It’s going to be a great debate
Friday evening in Oxford, Miss., Barack Obama and John McCain will meet in the first presidential debate of 2008, and this dramatic campaign will in all likelihood reach another turning point.
The matchup could have come much earlier, but Obama turned down McCain’s invitation to join in a series of joint town hall meetings during the summer. That would have allowed both men to ease into personal confrontation with relatively small audiences and similarly modest stakes.
Now, they meet with terribly high expectations on both of them and little room for error. McCain, after enjoying a brief boost in his fortunes from the Republican convention and the unveiling of Sarah Palin, has fallen back into his pre-convention position, lagging slightly behind. Obama still is unable to lock down 270 electoral votes because he is falling well short of the lead that Democrats enjoy generically over the Republican opposition this year.
Obama is known for his eloquence, while McCain often struggles even when given a decent script to read. That creates an expectation that the Democrat ought to dominate when the two men are directly compared.
But when I discussed the coming debate with one of the Democrats’ experienced debate handlers – a man who helped prepare Hillary Clinton for the primary debates and is advising Obama – he said, “No matter what others say, I think this is a very even matchup.”
McCain, he said, has developed a knack for answering questions with flat, simple declarative sentences, conveying a sense of candor and strength. Obama, on the other hand, often starts slowly and finishes with a more complex, if sophisticated, answer. That made McCain the clear winner when they did back-to-back sessions with pastor Rick Warren.
When I bounced these comments off a Republican counterpart to the man just quoted, he was derisive. “That’s spin,” he said. “McCain has lots of strengths, but verbally, he’s not in the same league as Obama. This will be a severe test for him.”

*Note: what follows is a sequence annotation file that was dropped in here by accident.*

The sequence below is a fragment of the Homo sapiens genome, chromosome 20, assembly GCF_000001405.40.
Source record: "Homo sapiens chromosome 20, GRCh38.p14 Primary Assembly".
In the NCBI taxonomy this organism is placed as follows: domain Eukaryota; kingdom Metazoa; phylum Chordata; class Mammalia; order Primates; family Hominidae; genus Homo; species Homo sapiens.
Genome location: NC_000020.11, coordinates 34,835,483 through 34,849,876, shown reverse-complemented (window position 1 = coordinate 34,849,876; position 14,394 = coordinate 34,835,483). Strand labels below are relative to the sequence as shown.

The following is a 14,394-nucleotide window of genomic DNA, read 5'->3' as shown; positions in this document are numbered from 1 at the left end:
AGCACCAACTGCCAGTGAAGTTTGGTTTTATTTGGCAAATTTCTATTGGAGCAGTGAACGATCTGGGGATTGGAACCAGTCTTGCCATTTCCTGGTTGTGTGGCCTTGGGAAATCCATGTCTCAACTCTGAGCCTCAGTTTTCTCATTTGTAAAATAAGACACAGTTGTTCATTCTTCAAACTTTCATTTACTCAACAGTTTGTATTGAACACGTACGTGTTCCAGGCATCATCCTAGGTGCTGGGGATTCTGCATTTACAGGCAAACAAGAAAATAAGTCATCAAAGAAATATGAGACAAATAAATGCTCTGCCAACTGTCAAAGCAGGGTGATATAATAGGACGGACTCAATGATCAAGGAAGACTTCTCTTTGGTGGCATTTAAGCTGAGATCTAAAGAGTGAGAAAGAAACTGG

Looking back at the performance of the two men during their primary debates, the proposition that they are evenly matched looks quite plausible.
McCain began his revival last year with a strong performance in a Republican debate in New Hampshire. Throughout the spring, he was usually at least the second-best man on the stage, outdone by the folksy and humorous Mike Huckabee but clearly more comfortable and assertive than Mitt Romney, Fred Thompson, Rudy Giuliani and the others.
Except for Romney, McCain was rarely directly challenged in the way that Obama will test him; the other Republicans paid tribute to his character and treated him with kid gloves. So his struggles to maintain his composure and avoid personal attacks on Romney suggest a potential vulnerability in the Arizona senator. When Obama bluntly questions McCain’s positions, the Arizona senator may have difficulty staying cool.
On the other hand, Obama did not win the Democratic nomination by dominating the debates. In the early ones, when the stage was full, he lacked the verbal or physical tools to stand out from the crowd. More often than not, it was Hillary Clinton or John Edwards who made the strongest impression on the cameras and the audience. And when Clinton and Obama met one-on-one, she won most of the confrontations and the subsequent primaries.
The scheduled topic for the first debate is national security. We know that McCain will fault Obama for his opposition to the “surge” strategy, and Obama will question why McCain was an enthusiastic backer of the Iraq war, which Obama opposed from the start.
But the real test for both men is different than this argument. To win the election – and not just this debate – McCain must somehow convince voters that he would be fundamentally different from George Bush, whose policies and methods have been overwhelmingly rejected.
To win the election – and not just the debate – Obama must show enough of himself that voters come to believe that despite not being able to identify with aspects of his exotic life story, they can trust him to look out for their interests as president.
Those are very different challenges. Neither candidate has an easy task. That is what makes this debate so intriguing.
David Broder is a columnist for the Washington Post. His e-mail is email@example.com.